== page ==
Applying information theory to linguistics suggests 'functional design' in cross-language variations | Translation Studies, Corpus Linguistics, Academia | Scoop.it

“The majority of languages—roughly 85 percent of them—can be sorted into two categories: those, like English, in which the basic sentence form is subject-verb-object ("the girl kicks the ball"), and those, like Japanese, in which the basic sentence form is subject-object-verb ("the girl the ball kicks").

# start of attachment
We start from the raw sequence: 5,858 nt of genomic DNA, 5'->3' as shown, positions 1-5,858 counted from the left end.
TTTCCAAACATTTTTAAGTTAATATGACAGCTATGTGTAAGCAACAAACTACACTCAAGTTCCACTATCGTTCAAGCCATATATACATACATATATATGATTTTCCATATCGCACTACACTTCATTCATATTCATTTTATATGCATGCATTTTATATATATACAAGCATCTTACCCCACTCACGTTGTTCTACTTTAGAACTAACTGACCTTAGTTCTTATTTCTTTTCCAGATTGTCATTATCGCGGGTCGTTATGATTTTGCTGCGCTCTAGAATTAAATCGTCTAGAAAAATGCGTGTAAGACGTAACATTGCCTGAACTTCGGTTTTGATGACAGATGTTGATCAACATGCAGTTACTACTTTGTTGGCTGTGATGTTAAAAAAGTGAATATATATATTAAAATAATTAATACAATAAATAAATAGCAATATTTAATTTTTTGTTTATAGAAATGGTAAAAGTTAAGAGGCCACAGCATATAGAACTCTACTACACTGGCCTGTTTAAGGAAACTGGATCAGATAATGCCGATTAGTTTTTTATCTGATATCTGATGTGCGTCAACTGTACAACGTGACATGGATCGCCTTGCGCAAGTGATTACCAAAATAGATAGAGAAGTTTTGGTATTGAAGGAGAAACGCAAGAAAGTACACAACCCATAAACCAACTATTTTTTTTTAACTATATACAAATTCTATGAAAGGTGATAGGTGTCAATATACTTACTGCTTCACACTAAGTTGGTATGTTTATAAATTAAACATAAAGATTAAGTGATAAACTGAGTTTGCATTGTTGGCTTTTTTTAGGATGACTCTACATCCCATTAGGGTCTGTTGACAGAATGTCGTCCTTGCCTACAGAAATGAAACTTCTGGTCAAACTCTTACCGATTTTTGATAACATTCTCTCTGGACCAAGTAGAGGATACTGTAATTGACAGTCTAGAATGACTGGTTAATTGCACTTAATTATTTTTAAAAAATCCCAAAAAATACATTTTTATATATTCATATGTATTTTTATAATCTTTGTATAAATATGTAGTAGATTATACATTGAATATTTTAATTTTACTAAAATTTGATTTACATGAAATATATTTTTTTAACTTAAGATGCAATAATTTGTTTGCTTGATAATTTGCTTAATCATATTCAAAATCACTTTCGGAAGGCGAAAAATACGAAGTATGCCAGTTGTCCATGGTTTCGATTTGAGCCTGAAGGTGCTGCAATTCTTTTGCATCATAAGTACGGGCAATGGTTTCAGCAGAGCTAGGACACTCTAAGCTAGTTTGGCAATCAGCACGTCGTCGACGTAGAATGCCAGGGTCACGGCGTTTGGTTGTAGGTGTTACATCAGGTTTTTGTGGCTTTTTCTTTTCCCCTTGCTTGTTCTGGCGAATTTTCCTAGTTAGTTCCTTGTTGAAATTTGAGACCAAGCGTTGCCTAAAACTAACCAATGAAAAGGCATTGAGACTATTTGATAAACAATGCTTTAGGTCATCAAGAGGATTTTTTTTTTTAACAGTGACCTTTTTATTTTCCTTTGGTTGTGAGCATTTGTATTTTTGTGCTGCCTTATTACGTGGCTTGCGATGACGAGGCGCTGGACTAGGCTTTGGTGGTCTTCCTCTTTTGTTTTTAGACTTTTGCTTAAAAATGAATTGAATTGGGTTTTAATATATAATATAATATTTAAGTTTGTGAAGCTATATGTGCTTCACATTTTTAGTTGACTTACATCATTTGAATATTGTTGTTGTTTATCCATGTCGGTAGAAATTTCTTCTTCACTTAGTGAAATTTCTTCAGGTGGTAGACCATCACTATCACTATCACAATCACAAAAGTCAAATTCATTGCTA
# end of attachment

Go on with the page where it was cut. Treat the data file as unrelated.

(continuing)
The reason for the difference has remained somewhat mysterious, but researchers from MIT's Department of Brain and Cognitive Sciences now believe that they can account for it using concepts borrowed from information theory, the discipline, invented almost singlehandedly by longtime MIT professor Claude Shannon, that led to the digital revolution in communications. The researchers will present their hypothesis in an upcoming issue of the journal Psychological Science.”